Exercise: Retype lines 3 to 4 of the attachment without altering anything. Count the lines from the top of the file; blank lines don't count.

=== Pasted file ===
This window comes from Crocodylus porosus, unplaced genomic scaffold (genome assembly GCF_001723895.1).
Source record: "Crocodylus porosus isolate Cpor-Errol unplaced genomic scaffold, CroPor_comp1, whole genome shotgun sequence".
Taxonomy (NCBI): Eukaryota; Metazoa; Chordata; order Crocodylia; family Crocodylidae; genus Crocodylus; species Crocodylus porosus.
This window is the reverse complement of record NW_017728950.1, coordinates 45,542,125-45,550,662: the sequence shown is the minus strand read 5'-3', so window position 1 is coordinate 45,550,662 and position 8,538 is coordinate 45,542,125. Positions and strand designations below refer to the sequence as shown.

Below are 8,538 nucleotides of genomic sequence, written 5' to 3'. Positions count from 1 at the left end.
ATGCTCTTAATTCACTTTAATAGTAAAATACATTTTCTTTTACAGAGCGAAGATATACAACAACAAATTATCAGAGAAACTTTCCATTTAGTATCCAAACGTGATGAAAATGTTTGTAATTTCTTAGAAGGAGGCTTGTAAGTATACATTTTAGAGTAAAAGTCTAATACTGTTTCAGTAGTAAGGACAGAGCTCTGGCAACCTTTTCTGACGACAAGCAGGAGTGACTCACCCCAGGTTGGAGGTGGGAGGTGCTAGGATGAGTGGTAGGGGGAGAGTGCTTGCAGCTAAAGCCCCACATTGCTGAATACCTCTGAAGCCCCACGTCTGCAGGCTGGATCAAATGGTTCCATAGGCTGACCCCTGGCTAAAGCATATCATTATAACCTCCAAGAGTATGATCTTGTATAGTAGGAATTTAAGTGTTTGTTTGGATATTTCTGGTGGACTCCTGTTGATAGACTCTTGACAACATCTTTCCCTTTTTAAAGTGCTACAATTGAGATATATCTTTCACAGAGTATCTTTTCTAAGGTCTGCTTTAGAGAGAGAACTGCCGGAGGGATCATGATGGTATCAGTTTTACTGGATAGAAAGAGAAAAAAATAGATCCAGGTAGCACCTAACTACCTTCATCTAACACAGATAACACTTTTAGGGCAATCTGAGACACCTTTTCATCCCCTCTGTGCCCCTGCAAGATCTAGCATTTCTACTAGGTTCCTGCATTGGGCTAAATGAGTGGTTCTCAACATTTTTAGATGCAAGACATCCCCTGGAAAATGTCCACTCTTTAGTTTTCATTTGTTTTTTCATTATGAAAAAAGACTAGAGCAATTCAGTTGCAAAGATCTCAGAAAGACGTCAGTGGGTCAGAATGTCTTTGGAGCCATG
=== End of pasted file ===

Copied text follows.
Taxonomy (NCBI): Eukaryota; Metazoa; Chordata; order Crocodylia; family Crocodylidae; genus Crocodylus; species Crocodylus porosus.
This window is the reverse complement of record NW_017728950.1, coordinates 45,542,125-45,550,662: the sequence shown is the minus strand read 5'-3', so window position 1 is coordinate 45,550,662 and position 8,538 is coordinate 45,542,125. Positions and strand designations below refer to the sequence as shown.